A newer take on the organizational environment is the "Red Queen" theory, which highlights the relative nature of progress. The theory is borrowed from ecology's Red Queen hypothesis that successful adaptation in one species is tantamount to a worsening environment for others, which must adapt in turn to cope with the new conditions. The theory's name is inspired by the character in Lewis Carroll's Through the Looking Glass who seems to be running but is staying on the same spot. In a 1996 paper, William Barnett describes Red Queen competition among organizations as a process of mutual learning. A company is forced by direct competition to improve its performance, in turn increasing the pressure on its rivals, thus creating a virtuous circle of learning and competition.

Barnett and David McKendrick of the University of California, San Diego, have tested this theory against data on the global hard disk drive industry. Tracking more than 150 firms over four decades, they found that those with a history of enduring competition had a higher chance of survival than those that avoided competition by technological or geographic differentiation. In line with Red Queen theory, it appears that isolation from competition, while having short-term advantages, deprives an organization of the long-term benefit of an ecology of learning, thus stymieing innovation. Their study also suggests that a lack of domestic competitive experience can prove to be a critical disadvantage when a firm is thrust into global competition.

Aging and Adapting

Organizational ecology has helped to illuminate what happens to industries over time. Many other studies have suggested that young organizations suffer a so-called "liability of newness" and have a higher risk of failure than old ones. Research in organizational ecology challenges this conclusion. Its more comprehensive data suggest that what seems like the effect of age might really be an effect of size: Infant companies may be vulnerable because they are small, not because they are young. When size is taken into account, the liability of newness often is canceled out by the liability of obsolescence.

One of the key challenges that organizations face as they age is the need to adapt to changing circumstances. Hannan's original hunch continues to be borne out by organizational ecology research: Change is easier said than done. The social and economic environment at the time of an organization's founding can have an enduring impact on its mission, structure, and operation. Those that try to transform core elements of their structure often experience increased risk of failure.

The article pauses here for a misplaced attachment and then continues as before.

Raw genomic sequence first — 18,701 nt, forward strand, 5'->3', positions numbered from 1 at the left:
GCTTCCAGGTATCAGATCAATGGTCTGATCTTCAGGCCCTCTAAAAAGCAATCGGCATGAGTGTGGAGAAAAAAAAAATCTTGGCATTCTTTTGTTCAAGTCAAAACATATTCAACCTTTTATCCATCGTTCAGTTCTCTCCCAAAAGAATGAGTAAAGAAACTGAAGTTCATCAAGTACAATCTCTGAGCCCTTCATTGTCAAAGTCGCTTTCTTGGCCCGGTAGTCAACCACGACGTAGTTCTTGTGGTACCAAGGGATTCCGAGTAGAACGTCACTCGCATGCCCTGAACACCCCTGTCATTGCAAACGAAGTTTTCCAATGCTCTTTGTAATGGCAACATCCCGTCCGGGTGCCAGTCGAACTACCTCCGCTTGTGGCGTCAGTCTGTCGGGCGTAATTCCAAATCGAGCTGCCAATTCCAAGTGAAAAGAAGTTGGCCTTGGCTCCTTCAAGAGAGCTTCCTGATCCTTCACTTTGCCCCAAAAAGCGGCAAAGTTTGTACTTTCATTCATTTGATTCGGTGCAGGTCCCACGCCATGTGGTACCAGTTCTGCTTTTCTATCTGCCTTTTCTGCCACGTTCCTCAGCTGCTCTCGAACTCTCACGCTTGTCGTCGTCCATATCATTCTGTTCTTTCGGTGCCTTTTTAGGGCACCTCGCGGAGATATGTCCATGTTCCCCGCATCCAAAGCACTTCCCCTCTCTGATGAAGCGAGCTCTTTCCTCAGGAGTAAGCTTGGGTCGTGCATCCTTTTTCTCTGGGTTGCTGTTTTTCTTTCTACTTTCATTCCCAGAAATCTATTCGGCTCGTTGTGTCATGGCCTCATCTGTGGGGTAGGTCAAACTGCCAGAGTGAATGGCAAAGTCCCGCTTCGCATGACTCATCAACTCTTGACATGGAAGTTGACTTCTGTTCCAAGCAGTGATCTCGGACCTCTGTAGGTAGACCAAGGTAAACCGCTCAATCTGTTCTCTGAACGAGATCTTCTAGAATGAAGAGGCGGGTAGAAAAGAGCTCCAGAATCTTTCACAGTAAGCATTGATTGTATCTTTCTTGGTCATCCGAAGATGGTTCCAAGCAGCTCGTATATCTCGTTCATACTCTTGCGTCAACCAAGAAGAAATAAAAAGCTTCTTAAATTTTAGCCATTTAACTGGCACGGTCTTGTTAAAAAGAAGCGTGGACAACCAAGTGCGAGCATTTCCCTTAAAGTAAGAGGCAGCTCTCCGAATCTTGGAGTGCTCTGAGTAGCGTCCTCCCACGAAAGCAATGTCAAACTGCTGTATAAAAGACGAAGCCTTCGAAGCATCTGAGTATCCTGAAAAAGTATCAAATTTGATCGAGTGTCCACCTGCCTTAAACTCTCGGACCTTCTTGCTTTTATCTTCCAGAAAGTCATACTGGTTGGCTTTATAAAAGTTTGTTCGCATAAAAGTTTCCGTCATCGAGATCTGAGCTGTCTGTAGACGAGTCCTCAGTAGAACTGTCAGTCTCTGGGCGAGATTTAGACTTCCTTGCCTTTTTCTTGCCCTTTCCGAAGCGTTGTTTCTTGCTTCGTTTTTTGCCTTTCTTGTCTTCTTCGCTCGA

The scholars do not claim that organizational change is always dangerous. In the context of dramatic environmental shift, it may be necessary and beneficial to change core organizational features. However, in most cases the process of change itself can be so disruptive in the short term that the organization never gets to see the long-term benefit.

The opposing view, that organizational change is helpful and simple, may arise from case studies of successful organizations—the kind found in popular management books. These star firms may have undergone successful transformations, but their experience is not representative of the vast population of firms. "It is tempting—and many analysts succumb—to infer from this information that, had other organizations attempted the same changes, they too would have experienced success. Unfortunately, this inference comes from considering data that are heavily biased toward the successful firms," Carroll and Hannan write.

Of course, an enduring industry, taken as a whole, can be seen to adapt to its changing environment. But organizational ecology holds that the driving mechanism for an industry's evolution is unlikely to be the adaptation of its individual firms. Instead, it is through the selective replacement of outdated organizations that industries adapt. In the airline industry, for example, the once-dominant Pan Am, TWA, and Eastern are all no more. Old household names in retailing such as Montgomery Ward, Sears, and J.C. Penney have given way to Wal-Mart and Target. And steel giants such as Bethlehem and U.S. Steel have lost out to mini-mills such as Nucor. Thus, companies die while industries evolve. One of the current forays in this research direction is the Stanford Project on Emerging Companies, or SPEC, which Hannan directs together with James Baron, the Walter Kenneth Kilpatrick Professor of Organizational Behavior and Human Resources.